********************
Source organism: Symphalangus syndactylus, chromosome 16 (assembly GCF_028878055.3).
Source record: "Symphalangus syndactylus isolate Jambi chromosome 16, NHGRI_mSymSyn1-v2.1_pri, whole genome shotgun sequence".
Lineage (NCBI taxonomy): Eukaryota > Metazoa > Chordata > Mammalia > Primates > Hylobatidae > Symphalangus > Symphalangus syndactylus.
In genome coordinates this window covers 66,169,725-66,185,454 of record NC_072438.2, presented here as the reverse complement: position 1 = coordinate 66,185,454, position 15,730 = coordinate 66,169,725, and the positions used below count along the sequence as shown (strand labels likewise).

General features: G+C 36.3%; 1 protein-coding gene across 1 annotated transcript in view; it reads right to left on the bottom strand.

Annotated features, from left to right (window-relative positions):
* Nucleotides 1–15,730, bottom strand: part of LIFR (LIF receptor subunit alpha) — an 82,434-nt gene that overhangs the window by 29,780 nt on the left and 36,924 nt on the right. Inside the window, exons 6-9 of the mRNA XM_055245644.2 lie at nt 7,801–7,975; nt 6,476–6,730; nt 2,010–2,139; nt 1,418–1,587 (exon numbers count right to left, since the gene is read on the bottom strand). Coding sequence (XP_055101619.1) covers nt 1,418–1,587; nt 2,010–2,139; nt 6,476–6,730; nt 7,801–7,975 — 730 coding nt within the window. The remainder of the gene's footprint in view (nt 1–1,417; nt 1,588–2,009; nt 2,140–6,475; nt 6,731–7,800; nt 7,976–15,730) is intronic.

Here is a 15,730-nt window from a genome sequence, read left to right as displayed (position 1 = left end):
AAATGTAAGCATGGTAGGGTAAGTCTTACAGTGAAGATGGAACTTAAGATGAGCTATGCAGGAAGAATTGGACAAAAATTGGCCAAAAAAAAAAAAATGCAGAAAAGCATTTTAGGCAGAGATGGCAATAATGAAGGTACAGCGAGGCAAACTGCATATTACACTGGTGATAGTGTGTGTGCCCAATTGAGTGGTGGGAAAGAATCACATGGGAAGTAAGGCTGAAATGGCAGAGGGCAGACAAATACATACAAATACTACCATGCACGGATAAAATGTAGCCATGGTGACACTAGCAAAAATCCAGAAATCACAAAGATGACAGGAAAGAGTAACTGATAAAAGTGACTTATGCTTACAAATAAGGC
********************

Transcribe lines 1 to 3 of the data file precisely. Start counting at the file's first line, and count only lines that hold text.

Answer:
Source organism: Symphalangus syndactylus, chromosome 16 (assembly GCF_028878055.3).
Source record: "Symphalangus syndactylus isolate Jambi chromosome 16, NHGRI_mSymSyn1-v2.1_pri, whole genome shotgun sequence".
Lineage (NCBI taxonomy): Eukaryota > Metazoa > Chordata > Mammalia > Primates > Hylobatidae > Symphalangus > Symphalangus syndactylus.